As discussed in the previous article, the essence of getting an in-depth understanding of each data structure, to help guide our choice when solving an algorithm problem. I have therefore picked an easier one to start with.
In this episode, we will be learning about ARRAY, one that you are probably more familiar with. We use arrays to store a list of items of the same type sequentially, e.g, strings, numbers, objects, and any other data type. The most important terms to understand in the concept of arrays are element and index. A clear explanation of it these can be seen in the visualization below.
Array element gets stored sequentially in memory using an Index; for instance, if item one is stored in Index 1, the second item will be stored in Index 2, and the list goes on. Storing data in this manner makes it easy for the computer to figure out where exactly in memory it should access when performing a lookup. For this very reason, looking up elements in Array by their index is super fast. The time complexity is O(1); it does not involve any loop or complex logic; it just goes to the address in location and retrieves it.
Removing an item, however, depends on where you are removing it from, if we want to remove the last element, that is pretty straightforward. We can quickly look it up by index and clear the memory by removing the last index, no other activity is required. Then we have O(1), a constant time complexity, which is our best-case scenario. But for removing the first item at the beginning of the array, we will have to shift every item one step forward to the left to fill in the space before it. The more item we have, the more shifting we have to do. This is the worst-case scenario: Since we calculate algorithm complexity in the worse case deletion is an O(n) operation.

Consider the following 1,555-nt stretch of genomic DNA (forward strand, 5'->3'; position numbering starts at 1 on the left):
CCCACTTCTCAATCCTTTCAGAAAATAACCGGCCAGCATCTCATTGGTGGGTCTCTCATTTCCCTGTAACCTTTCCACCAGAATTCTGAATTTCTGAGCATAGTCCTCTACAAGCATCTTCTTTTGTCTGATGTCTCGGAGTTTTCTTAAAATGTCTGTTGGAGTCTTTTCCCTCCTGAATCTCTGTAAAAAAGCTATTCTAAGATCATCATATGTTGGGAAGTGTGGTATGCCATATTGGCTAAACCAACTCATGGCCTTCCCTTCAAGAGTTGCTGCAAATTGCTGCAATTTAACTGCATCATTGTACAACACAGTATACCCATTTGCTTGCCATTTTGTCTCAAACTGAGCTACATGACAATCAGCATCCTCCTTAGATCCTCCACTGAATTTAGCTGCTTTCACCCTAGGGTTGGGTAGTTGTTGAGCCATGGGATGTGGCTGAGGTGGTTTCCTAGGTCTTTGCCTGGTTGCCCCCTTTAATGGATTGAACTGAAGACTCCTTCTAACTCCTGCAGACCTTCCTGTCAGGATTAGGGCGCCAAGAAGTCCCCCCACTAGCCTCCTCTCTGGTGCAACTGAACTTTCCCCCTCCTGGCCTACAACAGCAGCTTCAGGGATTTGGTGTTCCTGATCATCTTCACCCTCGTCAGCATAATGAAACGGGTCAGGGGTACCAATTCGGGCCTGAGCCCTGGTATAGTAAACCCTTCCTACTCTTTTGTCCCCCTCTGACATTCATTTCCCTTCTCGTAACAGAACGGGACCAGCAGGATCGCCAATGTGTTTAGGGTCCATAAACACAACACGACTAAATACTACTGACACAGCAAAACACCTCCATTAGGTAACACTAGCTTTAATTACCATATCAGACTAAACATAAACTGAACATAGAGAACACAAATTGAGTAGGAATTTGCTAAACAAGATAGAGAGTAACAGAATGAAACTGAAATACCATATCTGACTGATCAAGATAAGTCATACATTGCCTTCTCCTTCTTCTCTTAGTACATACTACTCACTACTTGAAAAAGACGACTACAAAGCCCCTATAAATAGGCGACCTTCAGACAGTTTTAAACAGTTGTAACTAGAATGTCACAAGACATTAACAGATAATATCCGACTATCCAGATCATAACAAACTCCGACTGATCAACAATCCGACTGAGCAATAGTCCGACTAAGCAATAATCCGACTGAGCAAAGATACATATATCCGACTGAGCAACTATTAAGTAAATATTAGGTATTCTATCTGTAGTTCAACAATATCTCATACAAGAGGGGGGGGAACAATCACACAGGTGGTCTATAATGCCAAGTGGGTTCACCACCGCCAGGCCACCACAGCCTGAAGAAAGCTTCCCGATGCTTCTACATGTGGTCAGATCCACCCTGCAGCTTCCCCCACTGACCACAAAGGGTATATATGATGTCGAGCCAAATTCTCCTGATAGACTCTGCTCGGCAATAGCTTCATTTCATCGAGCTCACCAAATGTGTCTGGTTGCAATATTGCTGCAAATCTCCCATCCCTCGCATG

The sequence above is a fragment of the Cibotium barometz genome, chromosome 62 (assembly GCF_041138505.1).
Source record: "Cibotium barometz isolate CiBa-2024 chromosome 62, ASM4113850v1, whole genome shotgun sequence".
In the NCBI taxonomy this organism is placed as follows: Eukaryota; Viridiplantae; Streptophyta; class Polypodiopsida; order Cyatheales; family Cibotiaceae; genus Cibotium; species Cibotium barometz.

Insertion is also O(n) in cases we have to copy an entire list to a new location to do an inserting(when the size is already specified). A new element can be added at the beginning, end, or any given index of the array. Just like deleting from the beginning, adding to the beginning or at a given index will also involve a backward shift and replacement of data. Therefore, in situations where we don't have a foreknowledge of how many items we want to store in or when we need to add or remove a lot of items from the list, they don't perform well. In those cases, we consider other data structures.
Updating an array will take a constant time complexity because no loop is required. We only need to perform a look-up with the index and change the element in the index.
A search operation, however, can be of different forms. You can either search in a linear approach, which will involve looping through the entire array, resulting in O(n) time complexity. Or you can follow a divide and conquer approach (binary search) which will take an O(logN) time complexity: That, however, will require that your elements are ordered.
In a nutshell, arrays will come in handy when we have to perform a look-up. We might need to consider a better data structure in cases where we need the best time complexity when it comes to other operations.
Now that we have discussed the implications of some major traversal operations on an array, which include insertion, updating, deleting, searching. It is important to mention that arrays can come in different forms; Arrays can be one-dimensional or multi-dimensional.
We can simply put that a one-dimensional array is the default array having just a row, while the multi-dimensional arrays can have multiple rows and columns. Multi-dimensional arrays are also good data instruction for solving algorithm problems. But, just so this episode is not too long, we will call it an episode here and leave the discussion for the subsequent article.